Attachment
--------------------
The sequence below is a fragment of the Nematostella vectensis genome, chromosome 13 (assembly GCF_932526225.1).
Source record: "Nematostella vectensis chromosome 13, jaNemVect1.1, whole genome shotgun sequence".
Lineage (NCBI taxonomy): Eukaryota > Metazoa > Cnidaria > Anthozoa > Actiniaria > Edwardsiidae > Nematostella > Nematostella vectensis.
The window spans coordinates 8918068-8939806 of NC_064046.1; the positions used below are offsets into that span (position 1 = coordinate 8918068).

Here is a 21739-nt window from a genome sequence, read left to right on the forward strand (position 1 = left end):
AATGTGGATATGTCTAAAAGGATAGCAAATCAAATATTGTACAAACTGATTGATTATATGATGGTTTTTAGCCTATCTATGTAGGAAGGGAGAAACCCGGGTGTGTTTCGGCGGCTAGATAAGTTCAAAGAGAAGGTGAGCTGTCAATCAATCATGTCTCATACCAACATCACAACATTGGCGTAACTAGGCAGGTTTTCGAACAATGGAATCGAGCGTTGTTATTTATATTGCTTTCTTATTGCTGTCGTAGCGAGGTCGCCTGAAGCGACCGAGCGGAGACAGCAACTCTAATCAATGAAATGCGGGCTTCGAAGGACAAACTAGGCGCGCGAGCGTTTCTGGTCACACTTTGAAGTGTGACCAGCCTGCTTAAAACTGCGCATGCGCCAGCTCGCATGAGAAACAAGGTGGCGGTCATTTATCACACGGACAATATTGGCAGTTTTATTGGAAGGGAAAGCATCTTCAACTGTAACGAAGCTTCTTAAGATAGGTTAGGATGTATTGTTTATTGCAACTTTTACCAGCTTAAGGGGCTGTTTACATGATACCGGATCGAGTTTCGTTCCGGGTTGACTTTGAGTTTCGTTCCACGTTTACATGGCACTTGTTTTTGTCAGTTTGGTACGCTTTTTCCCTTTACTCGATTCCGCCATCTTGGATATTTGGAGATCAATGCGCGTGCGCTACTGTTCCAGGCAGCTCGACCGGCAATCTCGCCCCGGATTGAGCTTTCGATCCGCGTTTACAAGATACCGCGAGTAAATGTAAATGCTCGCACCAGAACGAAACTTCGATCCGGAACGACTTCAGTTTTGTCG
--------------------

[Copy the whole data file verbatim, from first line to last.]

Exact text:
The sequence below is a fragment of the Nematostella vectensis genome, chromosome 13 (assembly GCF_932526225.1).
Source record: "Nematostella vectensis chromosome 13, jaNemVect1.1, whole genome shotgun sequence".
Lineage (NCBI taxonomy): Eukaryota > Metazoa > Cnidaria > Anthozoa > Actiniaria > Edwardsiidae > Nematostella > Nematostella vectensis.
The window spans coordinates 8918068-8939806 of NC_064046.1; the positions used below are offsets into that span (position 1 = coordinate 8918068).

Here is a 21739-nt window from a genome sequence, read left to right on the forward strand (position 1 = left end):
AATGTGGATATGTCTAAAAGGATAGCAAATCAAATATTGTACAAACTGATTGATTATATGATGGTTTTTAGCCTATCTATGTAGGAAGGGAGAAACCCGGGTGTGTTTCGGCGGCTAGATAAGTTCAAAGAGAAGGTGAGCTGTCAATCAATCATGTCTCATACCAACATCACAACATTGGCGTAACTAGGCAGGTTTTCGAACAATGGAATCGAGCGTTGTTATTTATATTGCTTTCTTATTGCTGTCGTAGCGAGGTCGCCTGAAGCGACCGAGCGGAGACAGCAACTCTAATCAATGAAATGCGGGCTTCGAAGGACAAACTAGGCGCGCGAGCGTTTCTGGTCACACTTTGAAGTGTGACCAGCCTGCTTAAAACTGCGCATGCGCCAGCTCGCATGAGAAACAAGGTGGCGGTCATTTATCACACGGACAATATTGGCAGTTTTATTGGAAGGGAAAGCATCTTCAACTGTAACGAAGCTTCTTAAGATAGGTTAGGATGTATTGTTTATTGCAACTTTTACCAGCTTAAGGGGCTGTTTACATGATACCGGATCGAGTTTCGTTCCGGGTTGACTTTGAGTTTCGTTCCACGTTTACATGGCACTTGTTTTTGTCAGTTTGGTACGCTTTTTCCCTTTACTCGATTCCGCCATCTTGGATATTTGGAGATCAATGCGCGTGCGCTACTGTTCCAGGCAGCTCGACCGGCAATCTCGCCCCGGATTGAGCTTTCGATCCGCGTTTACAAGATACCGCGAGTAAATGTAAATGCTCGCACCAGAACGAAACTTCGATCCGGAACGACTTCAGTTTTGTCG